NEW YORK — Bluefly Inc. has a guardian angel in the form of George Soros and Soros Private Equity Partners.
This story first appeared in the March 17, 2003 issue of WWD. Subscribe Today.
The financier granted the off-price fashion e-tailer $2 million in new capital, erased more than $3 million of its debt and exchanged $2.1 million of its Series 2002 Convertible Preferred Stock.
In return, Bluefly issued Soros about $7.1 million of its Series D Convertible Preferred Stock that will earn dividends at the rate of 12 percent annually, payable in cash or stock, at the company’s option, upon conversion.
Additionally, Soros made a standby commitment to provide an additional $1 million in funding.
This latest infusion increased Soros’ stake in Bluefly to about 89.7 percent from near 86.9 percent.
Bluefly investors were delighted by Soros’ confidence and traded up shares of the firm 17 cents, or 22.1 percent, to close at 94 cents on the Nasdaq Friday.
Due to the financing, the conversion price of the firm’s Series B and Series C Preferred Stock decreased to 76 cents from 93 cents. This will create a $225,000 noncash charge in the first quarter.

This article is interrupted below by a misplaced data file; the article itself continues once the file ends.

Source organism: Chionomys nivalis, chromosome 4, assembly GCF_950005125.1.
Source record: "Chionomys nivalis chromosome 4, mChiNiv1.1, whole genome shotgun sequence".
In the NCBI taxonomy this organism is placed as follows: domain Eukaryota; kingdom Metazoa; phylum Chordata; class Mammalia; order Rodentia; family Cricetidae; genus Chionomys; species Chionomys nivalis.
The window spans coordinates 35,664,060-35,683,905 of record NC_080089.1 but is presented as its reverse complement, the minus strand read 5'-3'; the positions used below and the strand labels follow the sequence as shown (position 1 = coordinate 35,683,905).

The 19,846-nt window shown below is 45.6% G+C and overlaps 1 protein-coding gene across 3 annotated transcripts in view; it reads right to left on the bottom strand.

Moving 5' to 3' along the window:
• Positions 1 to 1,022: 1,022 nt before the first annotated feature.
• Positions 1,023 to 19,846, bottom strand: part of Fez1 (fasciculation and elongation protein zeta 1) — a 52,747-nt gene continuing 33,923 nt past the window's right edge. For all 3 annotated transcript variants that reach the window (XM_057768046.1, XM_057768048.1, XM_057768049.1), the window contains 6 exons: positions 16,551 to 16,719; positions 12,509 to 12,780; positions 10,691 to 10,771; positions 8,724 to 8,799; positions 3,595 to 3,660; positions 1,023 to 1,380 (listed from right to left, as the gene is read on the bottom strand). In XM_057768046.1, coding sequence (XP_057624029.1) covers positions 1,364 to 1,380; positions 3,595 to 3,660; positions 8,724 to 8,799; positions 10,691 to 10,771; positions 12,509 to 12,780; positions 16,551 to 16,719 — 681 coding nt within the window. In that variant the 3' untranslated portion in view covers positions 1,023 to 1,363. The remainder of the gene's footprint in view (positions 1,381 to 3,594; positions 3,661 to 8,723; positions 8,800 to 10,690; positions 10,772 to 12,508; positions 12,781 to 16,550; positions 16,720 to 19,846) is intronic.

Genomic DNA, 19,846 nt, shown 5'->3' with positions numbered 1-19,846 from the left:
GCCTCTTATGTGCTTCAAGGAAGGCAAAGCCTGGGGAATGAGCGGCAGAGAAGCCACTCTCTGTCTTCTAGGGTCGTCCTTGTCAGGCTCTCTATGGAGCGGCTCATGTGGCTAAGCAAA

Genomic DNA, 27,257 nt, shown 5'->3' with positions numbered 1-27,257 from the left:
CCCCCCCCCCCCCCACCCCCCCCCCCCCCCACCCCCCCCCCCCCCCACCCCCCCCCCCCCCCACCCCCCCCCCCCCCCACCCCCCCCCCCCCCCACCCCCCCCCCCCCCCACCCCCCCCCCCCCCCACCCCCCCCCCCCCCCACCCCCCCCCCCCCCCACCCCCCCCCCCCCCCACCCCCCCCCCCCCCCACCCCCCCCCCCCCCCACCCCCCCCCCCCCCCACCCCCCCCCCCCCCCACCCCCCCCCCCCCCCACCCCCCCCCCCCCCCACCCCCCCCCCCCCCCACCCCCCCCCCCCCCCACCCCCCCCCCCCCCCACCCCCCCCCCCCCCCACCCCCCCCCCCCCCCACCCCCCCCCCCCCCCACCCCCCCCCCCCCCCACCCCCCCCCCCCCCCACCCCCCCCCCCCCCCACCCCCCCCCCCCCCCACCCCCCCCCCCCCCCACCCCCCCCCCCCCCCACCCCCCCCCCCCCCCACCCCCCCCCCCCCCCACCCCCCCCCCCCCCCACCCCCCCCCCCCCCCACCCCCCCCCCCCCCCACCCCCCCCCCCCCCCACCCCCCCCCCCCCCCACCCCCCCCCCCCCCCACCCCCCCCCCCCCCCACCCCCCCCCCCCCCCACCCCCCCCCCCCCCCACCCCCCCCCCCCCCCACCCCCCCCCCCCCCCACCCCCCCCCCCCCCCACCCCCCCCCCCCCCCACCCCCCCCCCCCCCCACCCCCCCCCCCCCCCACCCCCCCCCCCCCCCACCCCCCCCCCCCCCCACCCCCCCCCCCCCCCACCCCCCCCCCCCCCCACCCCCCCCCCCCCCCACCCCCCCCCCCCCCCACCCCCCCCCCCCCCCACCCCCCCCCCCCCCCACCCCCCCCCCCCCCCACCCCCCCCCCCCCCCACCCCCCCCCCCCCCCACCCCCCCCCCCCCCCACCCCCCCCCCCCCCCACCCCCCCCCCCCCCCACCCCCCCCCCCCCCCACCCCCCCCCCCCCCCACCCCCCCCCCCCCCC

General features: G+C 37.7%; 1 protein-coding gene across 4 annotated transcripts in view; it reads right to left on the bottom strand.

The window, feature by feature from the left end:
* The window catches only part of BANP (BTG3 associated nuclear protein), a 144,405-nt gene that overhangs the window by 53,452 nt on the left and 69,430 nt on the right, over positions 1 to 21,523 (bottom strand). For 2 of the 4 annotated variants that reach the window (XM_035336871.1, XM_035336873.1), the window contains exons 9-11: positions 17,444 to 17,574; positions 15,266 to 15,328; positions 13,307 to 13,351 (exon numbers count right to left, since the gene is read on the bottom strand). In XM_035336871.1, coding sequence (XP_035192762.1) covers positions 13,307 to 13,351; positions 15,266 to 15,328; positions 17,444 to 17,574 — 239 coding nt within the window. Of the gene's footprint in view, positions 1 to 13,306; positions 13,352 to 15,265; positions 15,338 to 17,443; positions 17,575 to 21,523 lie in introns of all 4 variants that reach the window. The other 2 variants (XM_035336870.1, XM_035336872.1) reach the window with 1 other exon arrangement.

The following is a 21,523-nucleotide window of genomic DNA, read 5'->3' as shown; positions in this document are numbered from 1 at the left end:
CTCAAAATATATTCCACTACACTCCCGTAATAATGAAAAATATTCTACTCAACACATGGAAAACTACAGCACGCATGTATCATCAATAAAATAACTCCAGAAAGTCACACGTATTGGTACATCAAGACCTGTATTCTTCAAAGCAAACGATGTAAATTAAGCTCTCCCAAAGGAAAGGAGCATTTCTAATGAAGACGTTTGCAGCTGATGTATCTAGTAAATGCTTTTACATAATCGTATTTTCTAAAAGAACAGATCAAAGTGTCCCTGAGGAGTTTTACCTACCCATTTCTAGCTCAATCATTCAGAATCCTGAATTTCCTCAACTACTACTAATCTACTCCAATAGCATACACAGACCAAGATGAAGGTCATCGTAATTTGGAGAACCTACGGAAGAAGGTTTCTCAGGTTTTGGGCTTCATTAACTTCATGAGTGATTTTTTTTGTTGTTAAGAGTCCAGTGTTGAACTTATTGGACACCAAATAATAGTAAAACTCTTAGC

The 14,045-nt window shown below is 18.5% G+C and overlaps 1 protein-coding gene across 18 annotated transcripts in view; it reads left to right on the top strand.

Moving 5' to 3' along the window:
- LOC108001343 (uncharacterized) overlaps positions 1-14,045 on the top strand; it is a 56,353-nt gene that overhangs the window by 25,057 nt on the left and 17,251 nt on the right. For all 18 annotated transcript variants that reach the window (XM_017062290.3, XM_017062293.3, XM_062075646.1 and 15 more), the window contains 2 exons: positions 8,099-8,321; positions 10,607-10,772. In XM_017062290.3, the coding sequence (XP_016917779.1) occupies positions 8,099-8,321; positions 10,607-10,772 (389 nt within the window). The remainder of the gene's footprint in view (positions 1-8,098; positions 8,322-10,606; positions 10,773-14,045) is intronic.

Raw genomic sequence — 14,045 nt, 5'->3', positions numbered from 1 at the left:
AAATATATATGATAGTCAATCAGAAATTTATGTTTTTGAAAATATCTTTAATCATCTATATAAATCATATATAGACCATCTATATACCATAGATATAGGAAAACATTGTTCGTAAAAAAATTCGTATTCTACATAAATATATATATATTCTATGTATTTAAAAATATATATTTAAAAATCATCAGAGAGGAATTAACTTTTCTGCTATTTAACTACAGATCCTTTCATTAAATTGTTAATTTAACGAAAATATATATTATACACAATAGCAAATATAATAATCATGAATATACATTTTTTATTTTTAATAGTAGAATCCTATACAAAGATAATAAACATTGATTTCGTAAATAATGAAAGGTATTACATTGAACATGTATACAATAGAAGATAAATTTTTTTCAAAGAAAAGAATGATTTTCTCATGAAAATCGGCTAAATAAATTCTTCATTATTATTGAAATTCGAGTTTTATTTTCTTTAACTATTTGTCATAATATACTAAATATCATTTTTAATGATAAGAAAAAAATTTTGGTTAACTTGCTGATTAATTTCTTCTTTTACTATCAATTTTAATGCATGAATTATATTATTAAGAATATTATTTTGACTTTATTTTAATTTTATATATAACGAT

So far, Soros has pumped about $50 million into Bluefly, more than $40 million of which was invested after March 2000 when investors began to fall out of love with all things Web.
“I don’t think [Soros] ever invested in us because they wanted to invest in the Internet,” said president and chief executive Ken Seiff in a telephone interview. “From the early days, their interest was driven by our business model and our team and the ability of the Internet to modernize the off-price industry.”
Companies with a business focus on the Web may be down in the stock market, but they are not out, he said. “The performances of Internet companies that are still here today have been nothing short of extraordinary. The levels of customer service and experience provided by Internet retailers is surpassing that provided by traditional brick-and-mortar retailers.”
So how has Bluefly avoided going the way of so many Internet firms, as well as the promotional sock puppet? “When you’re looking to raise money, there’s nothing like having a great team that has, in most cases, performed up to or exceeded its plans,” said Seiff.
As reported, Bluefly sustained a $1.7 million loss during the fourth quarter, partially attributable to marketing initiatives, which helped lift sales 24.7 percent to $9.9 million.